That said, the active cruise control is a little jerky in the way it locks onto traffic and slows the car more quickly and later than we’d like, and the lane-keeping steering aid only picked up road lines half the time.
The Toyota C-HR shares its underpinnings with the Prius and Corolla, and that is actually a very good thing because the company’s engineers are now making mainstream cars that are a joy to drive.
It’s never quite as refined on highways as the Mazda, with more tyre roar entering the cabin, but at lower speeds and particularly at idle its hybrid unit helps turn the tables.
It has more sophisticated double-wishbone independent rear suspension than the Mazda’s torsion-beam set-up, plus the relatively minimal weight impost thanks to the hybrid’s small battery, which means it’s an agile car through corners, as befits the racy design.
It also has a more comfortable ride quality than the Mazda, ironing out corrugated roads more effectively. Despite offering less clearance, the C-HR’s cabin design means the driver's seat actually feels a little less low-slung and coupe-like.
The biggest downside to the Toyota is the simply massive rear three-quarter blind spot, a trade-off for the aggressive design. The presence of blind-spot monitoring lights in the side mirrors helps, but still…
It’s also worth noting that those after an AWD C-HR need to get the 1.2 petrol, since the hybrid is 2WD only.
In terms of driver-assistance aids, I found the Toyota’s active cruise control to feel a little more natural, but bemoan the lack of a speed limiter (which you do get in the Mazda). The Corolla’s brilliant lane-centring aid called Lane Trace Control is also missing.
Mazda Australia and Toyota Australia both offer a five-year warranty with no distance limit, roadside assistance, and a captive finance company with tailored rates and a guaranteed future value or balloon payment at the end of the term.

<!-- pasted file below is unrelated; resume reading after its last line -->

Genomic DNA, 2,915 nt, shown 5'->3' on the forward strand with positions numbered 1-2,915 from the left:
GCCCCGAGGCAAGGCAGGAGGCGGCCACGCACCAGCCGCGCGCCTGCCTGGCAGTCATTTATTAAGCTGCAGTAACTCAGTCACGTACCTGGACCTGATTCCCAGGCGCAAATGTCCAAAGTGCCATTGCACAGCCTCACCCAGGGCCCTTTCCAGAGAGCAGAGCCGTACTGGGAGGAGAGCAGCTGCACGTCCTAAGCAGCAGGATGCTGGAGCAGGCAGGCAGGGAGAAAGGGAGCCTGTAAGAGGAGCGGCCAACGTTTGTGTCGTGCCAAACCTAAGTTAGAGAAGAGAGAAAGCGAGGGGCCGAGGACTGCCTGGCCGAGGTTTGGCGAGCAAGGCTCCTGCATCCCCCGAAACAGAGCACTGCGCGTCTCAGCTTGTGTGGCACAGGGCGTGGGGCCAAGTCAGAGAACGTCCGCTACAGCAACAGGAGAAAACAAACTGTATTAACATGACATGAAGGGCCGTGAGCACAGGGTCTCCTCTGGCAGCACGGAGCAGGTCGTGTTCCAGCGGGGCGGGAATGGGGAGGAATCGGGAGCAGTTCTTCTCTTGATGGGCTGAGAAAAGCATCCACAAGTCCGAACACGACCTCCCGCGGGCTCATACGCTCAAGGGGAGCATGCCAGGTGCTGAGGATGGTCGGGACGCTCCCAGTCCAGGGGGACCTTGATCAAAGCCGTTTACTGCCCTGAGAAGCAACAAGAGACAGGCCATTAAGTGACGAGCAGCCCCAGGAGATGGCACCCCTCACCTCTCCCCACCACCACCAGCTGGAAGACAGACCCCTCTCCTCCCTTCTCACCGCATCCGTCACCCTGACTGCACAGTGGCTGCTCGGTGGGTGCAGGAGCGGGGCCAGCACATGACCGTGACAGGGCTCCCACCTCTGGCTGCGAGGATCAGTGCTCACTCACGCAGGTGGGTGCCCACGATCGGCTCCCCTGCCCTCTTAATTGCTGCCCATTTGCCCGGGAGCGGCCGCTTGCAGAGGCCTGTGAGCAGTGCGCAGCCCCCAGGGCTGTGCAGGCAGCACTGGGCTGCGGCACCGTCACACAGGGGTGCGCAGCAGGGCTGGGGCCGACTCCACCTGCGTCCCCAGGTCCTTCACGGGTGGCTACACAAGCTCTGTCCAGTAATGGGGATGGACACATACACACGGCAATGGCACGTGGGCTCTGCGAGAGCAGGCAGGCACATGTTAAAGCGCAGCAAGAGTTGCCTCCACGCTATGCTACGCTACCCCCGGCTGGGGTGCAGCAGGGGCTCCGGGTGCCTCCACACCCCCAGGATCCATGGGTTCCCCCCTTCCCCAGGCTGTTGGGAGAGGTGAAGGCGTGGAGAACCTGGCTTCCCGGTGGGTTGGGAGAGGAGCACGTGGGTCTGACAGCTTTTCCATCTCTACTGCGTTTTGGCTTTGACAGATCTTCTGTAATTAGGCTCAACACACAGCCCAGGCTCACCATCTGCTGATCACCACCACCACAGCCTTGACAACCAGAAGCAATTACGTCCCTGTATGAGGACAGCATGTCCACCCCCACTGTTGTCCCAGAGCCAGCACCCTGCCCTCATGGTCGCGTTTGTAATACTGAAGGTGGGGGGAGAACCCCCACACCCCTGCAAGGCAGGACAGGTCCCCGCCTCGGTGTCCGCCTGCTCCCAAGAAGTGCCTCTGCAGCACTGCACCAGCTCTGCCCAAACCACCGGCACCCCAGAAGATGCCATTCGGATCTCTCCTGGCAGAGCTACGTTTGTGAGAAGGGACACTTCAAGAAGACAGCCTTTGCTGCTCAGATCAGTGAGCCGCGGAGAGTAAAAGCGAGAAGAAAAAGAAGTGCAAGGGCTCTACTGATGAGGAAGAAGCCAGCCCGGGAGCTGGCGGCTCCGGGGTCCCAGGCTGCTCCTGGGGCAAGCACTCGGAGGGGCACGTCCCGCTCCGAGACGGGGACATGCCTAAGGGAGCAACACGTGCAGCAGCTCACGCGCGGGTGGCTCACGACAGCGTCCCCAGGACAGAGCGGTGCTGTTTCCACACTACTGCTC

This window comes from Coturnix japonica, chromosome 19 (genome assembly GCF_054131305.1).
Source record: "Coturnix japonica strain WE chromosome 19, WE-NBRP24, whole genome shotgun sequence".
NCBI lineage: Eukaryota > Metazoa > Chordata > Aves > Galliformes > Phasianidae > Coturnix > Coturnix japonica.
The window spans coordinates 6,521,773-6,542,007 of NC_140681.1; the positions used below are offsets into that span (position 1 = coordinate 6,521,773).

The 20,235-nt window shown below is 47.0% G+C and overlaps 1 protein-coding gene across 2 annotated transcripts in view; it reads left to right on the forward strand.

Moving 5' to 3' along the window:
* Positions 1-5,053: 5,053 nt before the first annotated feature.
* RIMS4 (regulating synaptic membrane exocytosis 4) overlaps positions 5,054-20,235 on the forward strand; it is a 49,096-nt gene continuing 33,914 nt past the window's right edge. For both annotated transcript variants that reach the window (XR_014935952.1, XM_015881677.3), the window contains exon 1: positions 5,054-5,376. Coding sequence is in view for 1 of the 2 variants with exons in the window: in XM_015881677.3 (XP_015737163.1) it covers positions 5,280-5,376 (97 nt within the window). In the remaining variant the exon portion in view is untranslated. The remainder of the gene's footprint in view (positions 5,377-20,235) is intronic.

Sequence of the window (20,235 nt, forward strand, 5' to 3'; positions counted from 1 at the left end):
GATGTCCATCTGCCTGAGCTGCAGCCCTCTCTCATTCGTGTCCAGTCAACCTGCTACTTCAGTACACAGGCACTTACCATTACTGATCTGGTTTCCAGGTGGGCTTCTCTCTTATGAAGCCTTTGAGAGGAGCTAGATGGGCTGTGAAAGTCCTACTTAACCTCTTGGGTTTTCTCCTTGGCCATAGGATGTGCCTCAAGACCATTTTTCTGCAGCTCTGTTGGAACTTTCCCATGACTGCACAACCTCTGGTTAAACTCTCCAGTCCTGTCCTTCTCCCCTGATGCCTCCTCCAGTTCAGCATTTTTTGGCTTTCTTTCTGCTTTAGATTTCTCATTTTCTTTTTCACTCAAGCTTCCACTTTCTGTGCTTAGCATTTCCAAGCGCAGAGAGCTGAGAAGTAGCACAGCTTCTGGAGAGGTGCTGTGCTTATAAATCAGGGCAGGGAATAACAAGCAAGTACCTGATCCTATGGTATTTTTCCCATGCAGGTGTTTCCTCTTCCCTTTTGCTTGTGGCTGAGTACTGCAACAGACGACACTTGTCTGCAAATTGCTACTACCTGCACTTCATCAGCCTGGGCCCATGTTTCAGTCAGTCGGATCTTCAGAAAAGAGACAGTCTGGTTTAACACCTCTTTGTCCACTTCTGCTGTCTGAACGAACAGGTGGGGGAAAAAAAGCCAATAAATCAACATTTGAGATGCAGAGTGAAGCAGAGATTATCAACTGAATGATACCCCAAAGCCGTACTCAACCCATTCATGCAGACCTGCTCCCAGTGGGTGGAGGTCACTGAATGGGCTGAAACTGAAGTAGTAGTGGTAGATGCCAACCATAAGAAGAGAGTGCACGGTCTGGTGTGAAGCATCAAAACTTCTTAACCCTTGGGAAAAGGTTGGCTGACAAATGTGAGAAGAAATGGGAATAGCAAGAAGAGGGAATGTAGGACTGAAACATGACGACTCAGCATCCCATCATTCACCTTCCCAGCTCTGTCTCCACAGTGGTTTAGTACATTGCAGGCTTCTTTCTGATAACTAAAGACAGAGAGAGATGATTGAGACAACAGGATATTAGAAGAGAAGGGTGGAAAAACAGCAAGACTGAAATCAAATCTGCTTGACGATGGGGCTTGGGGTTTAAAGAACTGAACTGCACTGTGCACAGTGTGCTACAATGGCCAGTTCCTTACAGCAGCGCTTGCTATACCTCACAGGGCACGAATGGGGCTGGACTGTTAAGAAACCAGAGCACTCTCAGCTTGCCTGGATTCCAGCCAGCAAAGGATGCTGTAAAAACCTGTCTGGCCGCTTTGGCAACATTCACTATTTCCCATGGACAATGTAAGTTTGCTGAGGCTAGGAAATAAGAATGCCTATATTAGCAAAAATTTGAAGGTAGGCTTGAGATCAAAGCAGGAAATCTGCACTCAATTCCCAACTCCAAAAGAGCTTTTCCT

Mazda’s advertised service prices, at intervals of 12 months or 10,000km, cost $309, $354, $309, $354, and $309. Toyota’s intervals are a superior 12 months and 15,000km, and the first five visits are each capped at $200 a pop. There may be some consumables that command extra charges.
Side note: the C-HR 1.2-litre costs the same to service over the first five years. The hybrid's battery is warrantied for 10 years so long as you return to Toyota for an annual service, at which time they’ll do a ‘health check’.
Both brands have vast dealer networks and offer rapid servicing – 60 minutes for Mazda and 90 minutes for Toyota, at key dealers at least.
I think there's a case that the CX-30 Astina stacks up against a base Lexus UX or BMW X2 given its premium cabin feel and enormous list of standard equipment. Badge equity aside, that is. It also addresses most of the packaging issues found in the 3 without losing style, and for an acceptable impost.
It's not the most affordable small SUV, but nothing about it feels cheap, except for the occasionally loud engine and the tendency for suspension crashiness at low speeds.
The Toyota C-HR polarises instantly on account of that design, which will leave absolutely nobody on the fence. Its interior feels more cramped and less primo than the Mazda's, but the infotainment is better than before, and the quality and ergonomics are typically great.
The hybrid drivetrain is far more economical in urban conditions than the Mazda's, though slower on the open road. Dynamically, they are the two class-leaders: both super agile, the Mazda quieter, and the Toyota more comfortable in terms of ride.
Personally, I'd go the Mazda because of its more occupant-friendly back seats and sumptuous cabin, though the lure of Toyota's smooth and efficient hybrid and head-turning looks made it a tough call.
What's clear to me is that each of this pair, plus the almost-as-new Kia Seltos, lifts the bar in the segment and should now be the sum total of your shortlist.